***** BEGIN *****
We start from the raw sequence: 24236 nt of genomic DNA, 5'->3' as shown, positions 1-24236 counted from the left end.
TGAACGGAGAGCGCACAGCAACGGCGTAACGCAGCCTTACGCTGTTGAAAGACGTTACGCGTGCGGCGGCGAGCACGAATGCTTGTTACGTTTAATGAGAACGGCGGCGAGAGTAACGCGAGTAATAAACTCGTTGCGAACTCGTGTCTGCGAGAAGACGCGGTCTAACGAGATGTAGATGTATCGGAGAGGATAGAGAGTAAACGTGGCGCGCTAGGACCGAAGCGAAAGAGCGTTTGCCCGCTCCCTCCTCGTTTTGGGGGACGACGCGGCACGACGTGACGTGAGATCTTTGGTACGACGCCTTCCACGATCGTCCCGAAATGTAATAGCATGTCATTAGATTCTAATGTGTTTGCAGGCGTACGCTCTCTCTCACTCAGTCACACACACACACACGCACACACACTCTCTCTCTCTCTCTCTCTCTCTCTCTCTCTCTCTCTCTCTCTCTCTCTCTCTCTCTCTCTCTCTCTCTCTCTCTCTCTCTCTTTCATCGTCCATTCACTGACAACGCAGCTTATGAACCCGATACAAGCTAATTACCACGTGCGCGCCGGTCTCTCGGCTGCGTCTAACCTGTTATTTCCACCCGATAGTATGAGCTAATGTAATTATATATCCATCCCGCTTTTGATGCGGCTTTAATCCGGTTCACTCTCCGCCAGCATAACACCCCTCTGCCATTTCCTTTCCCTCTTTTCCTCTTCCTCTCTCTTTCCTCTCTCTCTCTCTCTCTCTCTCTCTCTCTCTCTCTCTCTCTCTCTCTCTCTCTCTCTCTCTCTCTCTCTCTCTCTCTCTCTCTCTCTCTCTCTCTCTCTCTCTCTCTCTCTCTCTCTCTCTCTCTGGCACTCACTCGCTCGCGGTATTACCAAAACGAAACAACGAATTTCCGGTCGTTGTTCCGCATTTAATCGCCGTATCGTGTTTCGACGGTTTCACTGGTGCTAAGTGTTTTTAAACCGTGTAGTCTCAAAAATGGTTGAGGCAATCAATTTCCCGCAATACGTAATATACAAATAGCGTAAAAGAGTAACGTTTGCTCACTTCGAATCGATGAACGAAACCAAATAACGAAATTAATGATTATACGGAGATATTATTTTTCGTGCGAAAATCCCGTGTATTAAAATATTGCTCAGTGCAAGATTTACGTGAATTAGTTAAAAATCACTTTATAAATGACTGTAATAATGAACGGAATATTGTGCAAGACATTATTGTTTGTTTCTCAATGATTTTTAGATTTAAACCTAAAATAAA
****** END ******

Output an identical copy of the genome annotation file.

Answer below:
We start from the raw sequence: 24236 nt of genomic DNA, 5'->3' as shown, positions 1-24236 counted from the left end.
TGAACGGAGAGCGCACAGCAACGGCGTAACGCAGCCTTACGCTGTTGAAAGACGTTACGCGTGCGGCGGCGAGCACGAATGCTTGTTACGTTTAATGAGAACGGCGGCGAGAGTAACGCGAGTAATAAACTCGTTGCGAACTCGTGTCTGCGAGAAGACGCGGTCTAACGAGATGTAGATGTATCGGAGAGGATAGAGAGTAAACGTGGCGCGCTAGGACCGAAGCGAAAGAGCGTTTGCCCGCTCCCTCCTCGTTTTGGGGGACGACGCGGCACGACGTGACGTGAGATCTTTGGTACGACGCCTTCCACGATCGTCCCGAAATGTAATAGCATGTCATTAGATTCTAATGTGTTTGCAGGCGTACGCTCTCTCTCACTCAGTCACACACACACACACGCACACACACTCTCTCTCTCTCTCTCTCTCTCTCTCTCTCTCTCTCTCTCTCTCTCTCTCTCTCTCTCTCTCTCTCTCTCTCTCTCTCTCTCTTTCATCGTCCATTCACTGACAACGCAGCTTATGAACCCGATACAAGCTAATTACCACGTGCGCGCCGGTCTCTCGGCTGCGTCTAACCTGTTATTTCCACCCGATAGTATGAGCTAATGTAATTATATATCCATCCCGCTTTTGATGCGGCTTTAATCCGGTTCACTCTCCGCCAGCATAACACCCCTCTGCCATTTCCTTTCCCTCTTTTCCTCTTCCTCTCTCTTTCCTCTCTCTCTCTCTCTCTCTCTCTCTCTCTCTCTCTCTCTCTCTCTCTCTCTCTCTCTCTCTCTCTCTCTCTCTCTCTCTCTCTCTCTCTCTCTCTCTCTCTCTCTCTCTCTCTCTCTCTCTCTCTGGCACTCACTCGCTCGCGGTATTACCAAAACGAAACAACGAATTTCCGGTCGTTGTTCCGCATTTAATCGCCGTATCGTGTTTCGACGGTTTCACTGGTGCTAAGTGTTTTTAAACCGTGTAGTCTCAAAAATGGTTGAGGCAATCAATTTCCCGCAATACGTAATATACAAATAGCGTAAAAGAGTAACGTTTGCTCACTTCGAATCGATGAACGAAACCAAATAACGAAATTAATGATTATACGGAGATATTATTTTTCGTGCGAAAATCCCGTGTATTAAAATATTGCTCAGTGCAAGATTTACGTGAATTAGTTAAAAATCACTTTATAAATGACTGTAATAATGAACGGAATATTGTGCAAGACATTATTGTTTGTTTCTCAATGATTTTTAGATTTAAACCTAAAATAAA